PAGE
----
• Peng as any application is not a valid quality in for example "ward off" if external force, eg. pushing with legs, extraneous movement at shoulder, disconnect at shoulder, tension in arms, etc.
  • Peng has an intrinsic "rising" quality that is only generated correctly from using internal discipline. The "rising" is referred to in Tai Chi Classics as analagous to "water supporting a boat", etc. I think you referred to this before as Intrinsic "upward quality" that things like "quarter body movement" can induce. Example being, I do one inch punch and I feel that my arm, palm, fist, kind of spontaneously goes upward.
  • Peng as quality of say "ward off" is also rather expansive. It seems to originate at my core and seems to "fill" me up like a tire. When I ward off an opponent (hold them away from me) Peng is in direct line with them, when I move forward, Peng rises at where I touch them, it goes up. I use less force than he does but once he is off balance, I can add more. So Peng has these Yin and Yang qualities however dependent on the quality of one's internal energy.
  • Peng with such Yin and Yang in consideration can keep an opponent from getting to my core and as such is basis for any abilities I have with "Ting Jin". If my arm is too tense for example, I cannot have quality of Peng, since I cannot "ting jin" the opponent. I simply am too tense, therefore cannot "sense" what opponent is doing. Conversely, Peng can with Yang in consideration be essential quality of "one inch punch" and as such have that "rising" quality even in the burst of power.
Hi Jim: What you said about Peng is very correct. Especially the upward motion is an excellent observation. I discuss that in the book as you will see.

Master Hwa

Wednesday, May 5, 2010

Benefits of Tai Chi, imagined or otherwise

Mr. Roach

 click here: Tai Chi.

There was no specific event, except that I had started Shorin Ryu Karate while in the Marine Corps and always maintained a great interest in the martial arts.  I think ego brings us to the door, and the discipline takes care of the rest. The key is not to let the ego stand in the way of progress.

I came to find out over years and several teachers that all Tai Chi is not the same, nor is it of equal benefit in terms of health. I had novice teachers that did not know much about it and famous teachers that were interested in teaching it as a martial art. I now have a teacher for the past 7 years that truly believes the ultimate purpose of Tai Chi is "longevity while living in the springtime of one's life", I believe that as well. I am 63, he is 76, his teacher lived to be 101, dying in 2005. I feel the greatest benefit has been the vigor and zest for life that the Tai Chi has bestowed. I very, very rarely get sick, and when I do, my recuperative powers are excellent.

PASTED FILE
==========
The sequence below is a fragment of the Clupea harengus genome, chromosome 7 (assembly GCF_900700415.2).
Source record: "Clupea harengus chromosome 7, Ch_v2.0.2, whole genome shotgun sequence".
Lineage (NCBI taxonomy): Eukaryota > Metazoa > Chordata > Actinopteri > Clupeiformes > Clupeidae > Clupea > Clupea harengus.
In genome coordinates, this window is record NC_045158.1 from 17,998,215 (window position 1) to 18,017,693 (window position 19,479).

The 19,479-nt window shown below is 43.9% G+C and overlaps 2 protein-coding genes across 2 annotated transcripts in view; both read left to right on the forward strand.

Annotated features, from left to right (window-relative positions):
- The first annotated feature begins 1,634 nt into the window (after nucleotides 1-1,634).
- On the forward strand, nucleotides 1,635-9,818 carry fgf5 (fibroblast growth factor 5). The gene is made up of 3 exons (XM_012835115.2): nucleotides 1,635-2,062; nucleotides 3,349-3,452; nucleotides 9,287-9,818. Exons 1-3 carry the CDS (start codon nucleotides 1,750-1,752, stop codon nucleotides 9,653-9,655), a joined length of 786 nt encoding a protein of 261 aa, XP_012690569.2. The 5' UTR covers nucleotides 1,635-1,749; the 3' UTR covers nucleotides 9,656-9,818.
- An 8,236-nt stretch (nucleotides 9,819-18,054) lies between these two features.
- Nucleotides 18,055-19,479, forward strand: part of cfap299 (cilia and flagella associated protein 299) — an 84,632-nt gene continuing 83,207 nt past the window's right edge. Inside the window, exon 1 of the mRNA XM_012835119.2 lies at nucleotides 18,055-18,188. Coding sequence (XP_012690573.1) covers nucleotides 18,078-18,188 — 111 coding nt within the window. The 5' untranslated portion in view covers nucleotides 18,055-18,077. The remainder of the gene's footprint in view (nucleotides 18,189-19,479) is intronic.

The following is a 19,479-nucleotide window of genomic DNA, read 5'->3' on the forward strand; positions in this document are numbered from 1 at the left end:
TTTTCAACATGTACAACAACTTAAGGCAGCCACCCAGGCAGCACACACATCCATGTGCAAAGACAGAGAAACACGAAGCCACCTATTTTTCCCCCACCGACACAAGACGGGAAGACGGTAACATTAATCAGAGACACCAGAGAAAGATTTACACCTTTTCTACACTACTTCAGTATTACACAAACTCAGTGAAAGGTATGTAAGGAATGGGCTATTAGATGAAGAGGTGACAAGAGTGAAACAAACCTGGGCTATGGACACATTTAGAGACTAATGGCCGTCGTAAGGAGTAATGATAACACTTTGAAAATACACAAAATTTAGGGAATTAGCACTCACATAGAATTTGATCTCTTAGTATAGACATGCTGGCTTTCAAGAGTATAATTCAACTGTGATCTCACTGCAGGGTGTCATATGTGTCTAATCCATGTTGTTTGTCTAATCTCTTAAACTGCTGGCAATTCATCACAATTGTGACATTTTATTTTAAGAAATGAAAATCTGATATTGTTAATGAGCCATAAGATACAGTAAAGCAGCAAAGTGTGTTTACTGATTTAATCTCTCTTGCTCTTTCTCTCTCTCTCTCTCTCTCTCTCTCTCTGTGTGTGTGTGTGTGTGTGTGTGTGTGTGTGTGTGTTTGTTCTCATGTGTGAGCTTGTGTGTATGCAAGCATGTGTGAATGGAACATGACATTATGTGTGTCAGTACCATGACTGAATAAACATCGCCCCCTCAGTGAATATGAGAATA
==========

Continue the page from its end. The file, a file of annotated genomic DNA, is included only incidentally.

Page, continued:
I teach people that are decades younger than me, some of them have been famous martial artists in their own right. It is a fair deal, it gives back what one puts into it. I suppose the largest negatives are what I have seen in terms of both teachers and students.  I think this negative is directly proportional to the amount of misinformation promulgated by the popular media. 

I hope that those who take my classes will come away with not only some appreciation for the discipline and work that it entails. But, I also hope they will come away with an appreciation for what the discipline and work can offer. Seeing Tai Chi as a panacea without seeing what it really entails in order to do it is, as my teacher says, called "being a frog in the bottom of a well". All the frog can do is croak to anyone who will listen "how big the sky is". In other words a myopic view or perspective on things.

The Tai Chi itself is "selfless" I hope those that I pass it to can be the same. "Things in this universe endure because they are selfless". I have students now who I have great hopes for. My hopes are they will come to understand that doing service and justice to Tai Chi is the key to getting the benefit. 

Good luck,
Jim R.